Newbery Medalist, Patricia MacLachlan, has written a charming beginning chapter book about a girl and her dog. Barkus is a gift from Nicky's Uncle Everton. Barkus is smart, he does tricks and he doesn't bite. Perfect! In five chapters, Barkus becomes class pet in Nicky's classroom, has a birthday party, finds and mothers a newborn kitten and goes on a backyard campout with Nicky and the kitten.
Dog lovers will love this book, I have had a dog like Barkus and I bet many of you have, too.

The full color illustrations by Marc Boutavant animate the story. The font is large and the words are well spaced. Emerging readers and older reluctant readers will find this beneficial. If you look closely at the tag on Barkus' collar, you will see it says "Book 1". A sequel is due out next year.

The Sonoma County Library has five copies. Great book for first and second grade classrooms.

Monday, May 15, 2017

Jabari Jumps

In 1956, I convinced my father to part with the princely sum of $7 so I could swim every summer day in our municipal pool. Like Jabari, it took me awhile to get up the nerve to jump off the diving board. Gaia Cornwall has perfectly captured the process of gathering the courage to jump the first time in Jabari Jumps. 

Jabari decides that today is the day, he has passed his swim test and he's good at jumping. He and his dad watch other kids climb, it looks easy. He starts to climb the ladder, it is very tall. He's a little tired, he climbs down to do some stretches first. Maybe tomorrow would be a better day. Dad tells him it is okay to be a little scared but sometimes it can turn into a little surprise, too. Jabari starts his climb again, all the way up and onto the board to the very edge. We see what he sees, his toes on the edge of the diving board and the water far below. He is ready, he loves surprises. Off he flies into the water. He did it! He is a good jumper! High fives from dad and he is off to jump again.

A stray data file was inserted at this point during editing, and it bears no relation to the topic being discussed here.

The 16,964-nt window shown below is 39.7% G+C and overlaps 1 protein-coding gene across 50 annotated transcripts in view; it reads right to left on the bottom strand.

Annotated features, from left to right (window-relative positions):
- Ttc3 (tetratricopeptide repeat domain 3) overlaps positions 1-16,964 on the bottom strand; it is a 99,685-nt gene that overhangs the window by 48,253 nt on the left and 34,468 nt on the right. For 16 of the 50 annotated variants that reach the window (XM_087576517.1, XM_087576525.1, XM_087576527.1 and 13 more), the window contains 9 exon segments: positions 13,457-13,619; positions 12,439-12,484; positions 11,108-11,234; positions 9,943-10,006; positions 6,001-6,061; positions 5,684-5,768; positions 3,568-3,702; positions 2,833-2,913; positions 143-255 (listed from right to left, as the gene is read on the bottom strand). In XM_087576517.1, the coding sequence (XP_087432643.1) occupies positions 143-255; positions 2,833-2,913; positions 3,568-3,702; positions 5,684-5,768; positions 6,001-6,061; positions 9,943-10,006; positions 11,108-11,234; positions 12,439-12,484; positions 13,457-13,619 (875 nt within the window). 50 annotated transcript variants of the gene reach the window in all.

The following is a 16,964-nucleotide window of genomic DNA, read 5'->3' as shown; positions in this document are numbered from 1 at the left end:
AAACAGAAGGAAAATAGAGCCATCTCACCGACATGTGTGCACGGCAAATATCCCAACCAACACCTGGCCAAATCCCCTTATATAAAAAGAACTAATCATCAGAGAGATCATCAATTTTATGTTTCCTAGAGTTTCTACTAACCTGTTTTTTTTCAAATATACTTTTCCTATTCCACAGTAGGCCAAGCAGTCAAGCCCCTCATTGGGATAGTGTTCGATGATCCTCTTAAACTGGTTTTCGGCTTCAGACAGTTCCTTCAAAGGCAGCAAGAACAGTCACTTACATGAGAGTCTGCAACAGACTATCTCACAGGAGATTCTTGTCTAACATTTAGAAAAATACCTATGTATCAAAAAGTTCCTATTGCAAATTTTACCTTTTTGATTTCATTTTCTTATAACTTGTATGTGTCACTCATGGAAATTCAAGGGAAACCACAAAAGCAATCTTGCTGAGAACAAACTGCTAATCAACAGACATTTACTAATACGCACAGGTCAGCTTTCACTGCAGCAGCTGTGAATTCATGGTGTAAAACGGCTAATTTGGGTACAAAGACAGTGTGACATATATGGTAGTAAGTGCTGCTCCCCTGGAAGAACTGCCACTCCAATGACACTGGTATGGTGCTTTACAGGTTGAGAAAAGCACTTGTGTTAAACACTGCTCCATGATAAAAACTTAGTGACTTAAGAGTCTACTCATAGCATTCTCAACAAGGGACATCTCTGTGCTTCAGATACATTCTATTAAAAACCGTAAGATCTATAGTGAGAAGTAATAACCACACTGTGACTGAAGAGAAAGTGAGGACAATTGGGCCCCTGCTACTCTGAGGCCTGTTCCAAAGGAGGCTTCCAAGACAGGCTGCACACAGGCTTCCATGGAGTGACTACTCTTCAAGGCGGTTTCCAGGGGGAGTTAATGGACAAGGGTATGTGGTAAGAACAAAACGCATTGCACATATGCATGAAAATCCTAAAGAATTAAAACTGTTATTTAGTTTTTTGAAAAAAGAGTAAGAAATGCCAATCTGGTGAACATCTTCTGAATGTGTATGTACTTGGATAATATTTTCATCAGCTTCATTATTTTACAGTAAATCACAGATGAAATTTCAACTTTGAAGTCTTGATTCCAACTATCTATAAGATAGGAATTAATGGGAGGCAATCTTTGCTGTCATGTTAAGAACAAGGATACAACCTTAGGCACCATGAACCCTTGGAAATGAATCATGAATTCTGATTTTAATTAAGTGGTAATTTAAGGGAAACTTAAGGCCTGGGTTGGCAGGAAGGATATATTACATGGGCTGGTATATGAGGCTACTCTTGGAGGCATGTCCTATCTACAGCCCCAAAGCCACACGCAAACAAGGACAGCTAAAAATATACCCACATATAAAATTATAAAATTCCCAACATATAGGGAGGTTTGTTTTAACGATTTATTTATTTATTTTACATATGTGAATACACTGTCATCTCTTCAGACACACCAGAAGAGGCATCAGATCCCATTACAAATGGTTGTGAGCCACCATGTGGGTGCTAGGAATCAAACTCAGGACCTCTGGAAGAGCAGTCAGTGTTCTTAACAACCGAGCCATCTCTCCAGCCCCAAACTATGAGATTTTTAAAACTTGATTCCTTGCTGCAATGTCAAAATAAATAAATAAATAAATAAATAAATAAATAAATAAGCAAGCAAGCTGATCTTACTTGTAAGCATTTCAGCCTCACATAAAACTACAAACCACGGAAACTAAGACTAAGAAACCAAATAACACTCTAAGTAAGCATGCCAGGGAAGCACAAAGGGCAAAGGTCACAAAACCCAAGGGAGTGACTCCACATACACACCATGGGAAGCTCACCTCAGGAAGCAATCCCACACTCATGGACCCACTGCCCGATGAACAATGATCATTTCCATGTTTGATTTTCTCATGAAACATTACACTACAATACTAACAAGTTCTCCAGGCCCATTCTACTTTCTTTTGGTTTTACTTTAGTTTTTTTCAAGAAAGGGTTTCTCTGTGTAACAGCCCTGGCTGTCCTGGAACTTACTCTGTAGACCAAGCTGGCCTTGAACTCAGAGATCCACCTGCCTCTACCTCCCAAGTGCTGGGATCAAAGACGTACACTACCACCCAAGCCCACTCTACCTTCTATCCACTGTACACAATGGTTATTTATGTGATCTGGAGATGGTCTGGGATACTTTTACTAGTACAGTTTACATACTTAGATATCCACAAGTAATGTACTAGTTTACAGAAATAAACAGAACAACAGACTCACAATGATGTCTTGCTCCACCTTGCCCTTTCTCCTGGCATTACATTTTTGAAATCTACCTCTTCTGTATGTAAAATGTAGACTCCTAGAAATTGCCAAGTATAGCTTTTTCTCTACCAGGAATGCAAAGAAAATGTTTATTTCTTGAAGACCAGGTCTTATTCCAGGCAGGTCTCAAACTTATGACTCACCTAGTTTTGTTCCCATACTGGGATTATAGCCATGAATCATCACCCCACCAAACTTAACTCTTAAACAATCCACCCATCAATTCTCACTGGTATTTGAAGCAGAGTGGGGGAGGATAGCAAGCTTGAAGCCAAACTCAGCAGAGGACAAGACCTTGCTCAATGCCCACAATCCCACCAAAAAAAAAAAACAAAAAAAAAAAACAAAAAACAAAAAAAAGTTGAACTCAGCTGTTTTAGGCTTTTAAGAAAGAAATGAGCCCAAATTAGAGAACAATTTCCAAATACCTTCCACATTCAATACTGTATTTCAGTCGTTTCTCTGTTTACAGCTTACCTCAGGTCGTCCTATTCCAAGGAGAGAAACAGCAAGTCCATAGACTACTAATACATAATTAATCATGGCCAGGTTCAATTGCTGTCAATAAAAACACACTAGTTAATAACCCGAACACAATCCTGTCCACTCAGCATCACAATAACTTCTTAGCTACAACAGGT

The Sonoma County Library will have twelve copies by the end of the month. This book was published May 9 so it doesn't have an AR level yet. Most of the vocabulary is accessible to kids who read at the end of first grade beginning of second grade level. The font is large and bold with just a couple of sentences per page.

Sunday, May 14, 2017

The Legend of Rock, Paper, Scissors

Drew Daywalt, author of The Day The Crayons Quit and The Day The Crayons Came Home has teamed up with Adam Rex to create The Legend of Rock, Paper, Scissors. It is such a genius idea, I am surprised it hasn't been done before.